Router connected to IP not belonging to ISP

Discussion in 'malware problems & news' started by learningcurve, May 19, 2012.

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  1. learningcurve

    learningcurve Registered Member

    Joined:
    Apr 14, 2012
    Posts:
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    Location:
    usa
    Today I was troubleshooting a DNS connection problem and manually connecting through router (on demand) to ISP. The WAN IP I was issued was 186.36.128.XX and that IP address is not offered by my ISP. I immediately disconnected in alarm -- so I missed whole IP address.

    This is in Chile? (LACNIC).

    I have no clue what it indicates. Anyone experienced this before? Can explain how this can happen?

    In meantime I have reset the router settings to default and reconfigured it. Any thing else I should do?


    Edit: Connection: DSL /PPPoe on router
    Visible Settings in router were *not* altered.
    At time of unusual event, using ISP's DNS.
     
    Last edited: May 19, 2012
  2. SoCalReviews

    SoCalReviews Registered Member

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    Location:
    Los Angeles, CA
    As you seem to have already discovered by doing a "WHOIS search" that address range appears to be under the Latin American and Caribbean IP address Regional Registry.

    I am not sure what what you mean by "WAN IP you were issued" because it doesn't make sense that your ISP would issue you a WAN IP outside your region (if you are U.S. based) but unless you are in that region then having a DNS from that region may be NOT a good thing. If you can verify a non-regional "WAN IP" being issued you should contact your ISP to determine how or why this might be happening. While I can't verify I have seen it happen I have read that ISP DNS servers can be compromised. The other possibility that is more likely a concern is that your own system or router has been compromised. I have seen Windows based malware cause redirects on people's systems many times before. One work way to work around the ISP DNS security concerns is that you can manually set your settings in your router and/or in Windows to specify another trusted DNS server of your choice instead of your ISP's DNS server. Also check your router's security settings, password settings, etc.. To help prevent your router from being compromised... set router privacy and security settings to reject WAN based (and if you want also reject wireless LAN based) administration requests and consider only allowing wired LAN administrative access to your router and of course after you do this you will need to have a manually connected wired Ethernet cable on your LAN side to make future changes to your router settings.

    You can manually set in Windows and your router a different DNS server than the one provided by your ISP. Many people like to use Google's public DNS servers...by disabling auto-DNS settings in their router and/or Windows and then by manually configuring their network settings to use the Google DNS server addresses 8.8.8.8 for main DNS and 8.8.4.4 for secondary DNS server(s). You can do this in your router settings (select manual setting) and in Windows networking (choose and set in your manual settings). Forcing manual settings in Windows networking for local IP address and for DNS servers may help as a temporary work around if you suspect you have malware on your Windows system that is causing redirects.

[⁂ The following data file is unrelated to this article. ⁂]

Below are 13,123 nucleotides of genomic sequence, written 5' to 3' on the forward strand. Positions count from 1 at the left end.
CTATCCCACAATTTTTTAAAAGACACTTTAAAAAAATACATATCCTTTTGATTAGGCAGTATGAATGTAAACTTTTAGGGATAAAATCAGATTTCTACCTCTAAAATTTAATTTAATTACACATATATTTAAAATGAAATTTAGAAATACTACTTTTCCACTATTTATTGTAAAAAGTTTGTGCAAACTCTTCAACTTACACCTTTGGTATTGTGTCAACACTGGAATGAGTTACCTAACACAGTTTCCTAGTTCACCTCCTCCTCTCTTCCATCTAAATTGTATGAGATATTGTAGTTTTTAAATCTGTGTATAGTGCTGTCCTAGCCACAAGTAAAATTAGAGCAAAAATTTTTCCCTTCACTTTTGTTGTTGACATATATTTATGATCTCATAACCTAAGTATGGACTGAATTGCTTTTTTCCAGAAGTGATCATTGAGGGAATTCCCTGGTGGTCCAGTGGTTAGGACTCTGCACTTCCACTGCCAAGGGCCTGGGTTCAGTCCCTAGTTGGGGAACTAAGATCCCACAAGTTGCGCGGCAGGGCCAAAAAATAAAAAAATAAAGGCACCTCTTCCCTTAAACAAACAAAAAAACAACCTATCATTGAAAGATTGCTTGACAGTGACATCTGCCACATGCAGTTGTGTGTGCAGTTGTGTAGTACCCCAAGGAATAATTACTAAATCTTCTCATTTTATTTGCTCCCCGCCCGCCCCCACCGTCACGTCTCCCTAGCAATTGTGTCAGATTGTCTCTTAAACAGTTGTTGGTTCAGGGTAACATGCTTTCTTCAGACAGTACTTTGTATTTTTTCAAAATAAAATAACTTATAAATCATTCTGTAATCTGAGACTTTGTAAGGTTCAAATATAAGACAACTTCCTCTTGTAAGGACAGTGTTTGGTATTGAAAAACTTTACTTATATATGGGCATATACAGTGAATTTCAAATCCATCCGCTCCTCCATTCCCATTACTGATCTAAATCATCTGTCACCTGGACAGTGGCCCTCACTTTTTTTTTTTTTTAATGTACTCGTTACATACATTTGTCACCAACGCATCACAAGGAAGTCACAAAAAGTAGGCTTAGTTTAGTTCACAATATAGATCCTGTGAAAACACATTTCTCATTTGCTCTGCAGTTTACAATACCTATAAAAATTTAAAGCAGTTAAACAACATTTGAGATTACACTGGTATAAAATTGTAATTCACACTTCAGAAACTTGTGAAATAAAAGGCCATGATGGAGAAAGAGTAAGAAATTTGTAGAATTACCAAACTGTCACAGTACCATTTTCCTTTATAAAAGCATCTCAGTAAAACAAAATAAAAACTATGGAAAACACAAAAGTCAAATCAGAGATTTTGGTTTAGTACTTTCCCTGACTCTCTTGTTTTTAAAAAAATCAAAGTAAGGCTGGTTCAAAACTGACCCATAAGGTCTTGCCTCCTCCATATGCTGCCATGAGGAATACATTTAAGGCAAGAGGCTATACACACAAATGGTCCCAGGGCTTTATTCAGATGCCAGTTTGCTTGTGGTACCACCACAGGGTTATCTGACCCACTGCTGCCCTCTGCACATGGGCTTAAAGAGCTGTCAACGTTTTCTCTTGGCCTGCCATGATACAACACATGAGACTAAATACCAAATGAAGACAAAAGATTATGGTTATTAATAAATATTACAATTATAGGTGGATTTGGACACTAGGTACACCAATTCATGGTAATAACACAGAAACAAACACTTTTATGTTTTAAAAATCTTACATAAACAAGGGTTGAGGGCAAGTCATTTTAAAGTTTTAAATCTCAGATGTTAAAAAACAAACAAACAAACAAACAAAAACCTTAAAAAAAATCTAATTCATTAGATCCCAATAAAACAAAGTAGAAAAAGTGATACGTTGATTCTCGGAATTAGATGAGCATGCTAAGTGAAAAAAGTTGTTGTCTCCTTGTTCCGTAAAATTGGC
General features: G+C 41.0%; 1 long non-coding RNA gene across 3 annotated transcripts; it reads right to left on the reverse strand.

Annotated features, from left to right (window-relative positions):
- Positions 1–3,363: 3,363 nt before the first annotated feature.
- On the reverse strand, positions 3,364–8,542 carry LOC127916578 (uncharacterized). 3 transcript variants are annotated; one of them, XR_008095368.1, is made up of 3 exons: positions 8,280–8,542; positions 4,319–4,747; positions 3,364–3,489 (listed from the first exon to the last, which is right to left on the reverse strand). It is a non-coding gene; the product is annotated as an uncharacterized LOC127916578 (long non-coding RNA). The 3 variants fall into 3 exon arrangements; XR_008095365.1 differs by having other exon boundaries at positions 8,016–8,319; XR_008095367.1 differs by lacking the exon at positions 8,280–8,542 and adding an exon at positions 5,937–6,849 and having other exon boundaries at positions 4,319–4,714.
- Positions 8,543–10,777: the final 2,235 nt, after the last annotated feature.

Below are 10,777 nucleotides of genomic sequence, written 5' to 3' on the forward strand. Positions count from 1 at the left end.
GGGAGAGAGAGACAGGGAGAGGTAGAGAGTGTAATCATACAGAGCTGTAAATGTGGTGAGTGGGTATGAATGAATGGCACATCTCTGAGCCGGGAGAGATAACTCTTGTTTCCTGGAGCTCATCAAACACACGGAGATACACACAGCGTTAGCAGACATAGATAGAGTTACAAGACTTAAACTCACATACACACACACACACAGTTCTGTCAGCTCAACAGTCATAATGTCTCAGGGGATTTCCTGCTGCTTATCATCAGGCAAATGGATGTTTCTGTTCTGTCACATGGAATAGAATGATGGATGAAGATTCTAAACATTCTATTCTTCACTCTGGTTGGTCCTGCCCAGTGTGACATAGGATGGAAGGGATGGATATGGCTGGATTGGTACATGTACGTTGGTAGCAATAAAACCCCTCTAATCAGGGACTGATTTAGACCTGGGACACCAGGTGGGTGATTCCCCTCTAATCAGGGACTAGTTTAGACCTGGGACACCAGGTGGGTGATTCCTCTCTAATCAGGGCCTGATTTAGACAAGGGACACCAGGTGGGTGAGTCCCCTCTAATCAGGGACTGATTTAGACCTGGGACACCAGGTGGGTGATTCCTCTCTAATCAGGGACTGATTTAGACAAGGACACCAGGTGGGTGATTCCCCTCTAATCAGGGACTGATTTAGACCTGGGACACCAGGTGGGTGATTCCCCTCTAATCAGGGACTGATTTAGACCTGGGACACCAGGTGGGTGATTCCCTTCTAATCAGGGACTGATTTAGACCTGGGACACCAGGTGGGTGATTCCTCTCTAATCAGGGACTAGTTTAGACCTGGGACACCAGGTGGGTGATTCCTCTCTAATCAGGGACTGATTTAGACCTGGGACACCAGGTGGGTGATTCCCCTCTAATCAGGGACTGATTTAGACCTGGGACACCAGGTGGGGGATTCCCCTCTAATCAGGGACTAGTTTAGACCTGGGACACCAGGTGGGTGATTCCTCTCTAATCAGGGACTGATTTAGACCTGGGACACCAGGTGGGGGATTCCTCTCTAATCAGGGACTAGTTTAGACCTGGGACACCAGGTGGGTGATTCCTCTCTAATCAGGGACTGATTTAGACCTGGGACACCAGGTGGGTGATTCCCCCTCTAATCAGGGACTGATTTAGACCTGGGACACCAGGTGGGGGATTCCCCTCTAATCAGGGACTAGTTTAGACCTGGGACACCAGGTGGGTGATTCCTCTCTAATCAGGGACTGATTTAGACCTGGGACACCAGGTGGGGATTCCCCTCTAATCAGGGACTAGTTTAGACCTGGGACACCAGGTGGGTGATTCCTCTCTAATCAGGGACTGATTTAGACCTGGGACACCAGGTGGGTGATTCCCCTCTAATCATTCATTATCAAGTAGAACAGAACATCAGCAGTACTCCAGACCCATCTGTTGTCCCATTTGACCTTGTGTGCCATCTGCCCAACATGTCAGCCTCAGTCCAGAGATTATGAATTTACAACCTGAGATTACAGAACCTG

I have been assuming you are running a Windows based system. I would also recommend deep scanning your Windows system for malware. If you are having problems in normal Windows mode then try booting in safe mode with networking support to run the AV online scans and anti-malware programs. Try using Hitman Pro, Malwarebytes, and other online antivirus/antimalware scanners, etc... to detect and remove malware and to determine if your Windows system was compromised.
     
    Last edited: May 31, 2012
  3. learningcurve

    learningcurve Registered Member

    Joined:
    Apr 14, 2012
    Posts:
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    Location:
    usa
    SoCalreviews:

    Since I posted, as indicated I reset router and exhaustively scanned my pc. I have no idea how -- when I connect on demand to my DSL -- my *wired router* indicated I was connected to the *rogue* IP in Chile. It could be my router was "owned" and was displaying wrong info.

    At the time of event I was troubleshooting connection problems (probably router, in hindsight); so my usual DNS configuration on NIC -- either Norton DNS or trying out new DNSCrypt -- was not being used and I had reverted to ISP DNS.

    Router is configured to block remote administration, although I do log on to it to connect per use basis. Router is well passworded and firewalled. Use HTMPro regularly. :)

    Hindsight indicates to me that router was compromised and displayed some false IP -- as no one has indicated that it is possble for US major ISP to offer IP address in Chile.

    Thanks for your insights. Please let me know if you think my theory of what transpired is a more plausible explanation.
     
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